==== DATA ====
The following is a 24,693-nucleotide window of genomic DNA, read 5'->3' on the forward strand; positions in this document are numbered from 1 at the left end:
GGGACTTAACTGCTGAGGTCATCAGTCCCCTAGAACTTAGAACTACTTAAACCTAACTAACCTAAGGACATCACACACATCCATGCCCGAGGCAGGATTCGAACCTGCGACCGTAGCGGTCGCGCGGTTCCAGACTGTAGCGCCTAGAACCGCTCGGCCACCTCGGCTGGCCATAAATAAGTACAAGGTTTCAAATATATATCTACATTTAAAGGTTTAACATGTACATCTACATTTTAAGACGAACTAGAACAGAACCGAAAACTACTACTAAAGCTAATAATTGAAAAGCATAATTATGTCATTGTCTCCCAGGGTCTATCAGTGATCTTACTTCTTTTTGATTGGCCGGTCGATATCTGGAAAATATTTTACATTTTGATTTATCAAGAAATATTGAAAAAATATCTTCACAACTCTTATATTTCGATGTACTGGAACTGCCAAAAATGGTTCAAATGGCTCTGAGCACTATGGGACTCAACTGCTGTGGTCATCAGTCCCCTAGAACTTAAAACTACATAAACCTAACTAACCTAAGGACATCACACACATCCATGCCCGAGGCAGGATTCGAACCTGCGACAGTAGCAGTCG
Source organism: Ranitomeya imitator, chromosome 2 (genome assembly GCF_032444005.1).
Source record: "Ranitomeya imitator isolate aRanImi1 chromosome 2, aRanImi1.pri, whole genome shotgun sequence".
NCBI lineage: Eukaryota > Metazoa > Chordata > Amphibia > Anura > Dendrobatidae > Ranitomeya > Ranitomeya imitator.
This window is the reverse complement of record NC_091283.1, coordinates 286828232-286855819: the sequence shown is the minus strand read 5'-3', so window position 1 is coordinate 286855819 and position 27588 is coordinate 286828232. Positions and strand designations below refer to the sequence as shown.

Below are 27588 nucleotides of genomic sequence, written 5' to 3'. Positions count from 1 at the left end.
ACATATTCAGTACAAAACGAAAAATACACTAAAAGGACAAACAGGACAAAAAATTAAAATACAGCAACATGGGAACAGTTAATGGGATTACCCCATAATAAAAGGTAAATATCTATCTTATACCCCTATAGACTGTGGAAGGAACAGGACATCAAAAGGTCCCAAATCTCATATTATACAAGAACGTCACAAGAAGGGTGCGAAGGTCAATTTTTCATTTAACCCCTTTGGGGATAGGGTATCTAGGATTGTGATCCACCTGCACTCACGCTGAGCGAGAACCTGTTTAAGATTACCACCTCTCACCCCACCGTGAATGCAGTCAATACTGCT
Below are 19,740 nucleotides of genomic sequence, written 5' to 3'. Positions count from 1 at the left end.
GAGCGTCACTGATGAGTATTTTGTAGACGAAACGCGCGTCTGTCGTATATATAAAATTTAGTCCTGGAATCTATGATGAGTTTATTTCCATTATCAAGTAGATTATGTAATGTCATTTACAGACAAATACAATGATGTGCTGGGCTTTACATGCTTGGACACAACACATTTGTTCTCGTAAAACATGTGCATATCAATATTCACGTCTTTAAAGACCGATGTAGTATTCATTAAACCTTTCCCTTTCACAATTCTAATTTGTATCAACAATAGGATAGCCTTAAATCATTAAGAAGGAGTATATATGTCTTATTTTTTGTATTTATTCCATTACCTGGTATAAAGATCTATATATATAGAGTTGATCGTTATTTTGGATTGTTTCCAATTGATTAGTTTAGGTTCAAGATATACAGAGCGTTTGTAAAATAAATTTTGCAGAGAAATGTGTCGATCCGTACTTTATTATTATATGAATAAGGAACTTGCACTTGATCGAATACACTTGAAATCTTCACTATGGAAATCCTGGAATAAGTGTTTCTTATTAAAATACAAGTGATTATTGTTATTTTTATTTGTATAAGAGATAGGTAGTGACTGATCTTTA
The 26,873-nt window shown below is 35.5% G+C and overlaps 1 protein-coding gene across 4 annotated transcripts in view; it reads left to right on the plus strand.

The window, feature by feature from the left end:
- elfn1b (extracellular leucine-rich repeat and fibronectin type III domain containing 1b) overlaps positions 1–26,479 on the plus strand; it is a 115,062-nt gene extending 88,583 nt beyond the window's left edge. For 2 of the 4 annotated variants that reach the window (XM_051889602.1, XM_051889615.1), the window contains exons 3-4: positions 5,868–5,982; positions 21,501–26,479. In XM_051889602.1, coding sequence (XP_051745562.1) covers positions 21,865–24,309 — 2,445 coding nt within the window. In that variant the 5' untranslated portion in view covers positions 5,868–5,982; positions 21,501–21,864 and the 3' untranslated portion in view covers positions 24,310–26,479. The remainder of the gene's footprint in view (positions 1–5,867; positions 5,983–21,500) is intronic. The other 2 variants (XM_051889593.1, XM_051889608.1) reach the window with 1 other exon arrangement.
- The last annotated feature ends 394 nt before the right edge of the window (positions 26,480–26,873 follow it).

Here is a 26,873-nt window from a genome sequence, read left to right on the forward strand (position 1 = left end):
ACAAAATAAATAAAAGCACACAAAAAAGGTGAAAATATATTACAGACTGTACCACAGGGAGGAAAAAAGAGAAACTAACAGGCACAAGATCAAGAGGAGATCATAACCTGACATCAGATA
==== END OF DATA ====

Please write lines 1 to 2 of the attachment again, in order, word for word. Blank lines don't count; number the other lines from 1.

The following is a 24,693-nucleotide window of genomic DNA, read 5'->3' on the forward strand; positions in this document are numbered from 1 at the left end:
GGGACTTAACTGCTGAGGTCATCAGTCCCCTAGAACTTAGAACTACTTAAACCTAACTAACCTAAGGACATCACACACATCCATGCCCGAGGCAGGATTCGAACCTGCGACCGTAGCGGTCGCGCGGTTCCAGACTGTAGCGCCTAGAACCGCTCGGCCACCTCGGCTGGCCATAAATAAGTACAAGGTTTCAAATATATATCTACATTTAAAGGTTTAACATGTACATCTACATTTTAAGACGAACTAGAACAGAACCGAAAACTACTACTAAAGCTAATAATTGAAAAGCATAATTATGTCATTGTCTCCCAGGGTCTATCAGTGATCTTACTTCTTTTTGATTGGCCGGTCGATATCTGGAAAATATTTTACATTTTGATTTATCAAGAAATATTGAAAAAATATCTTCACAACTCTTATATTTCGATGTACTGGAACTGCCAAAAATGGTTCAAATGGCTCTGAGCACTATGGGACTCAACTGCTGTGGTCATCAGTCCCCTAGAACTTAAAACTACATAAACCTAACTAACCTAAGGACATCACACACATCCATGCCCGAGGCAGGATTCGAACCTGCGACAGTAGCAGTCG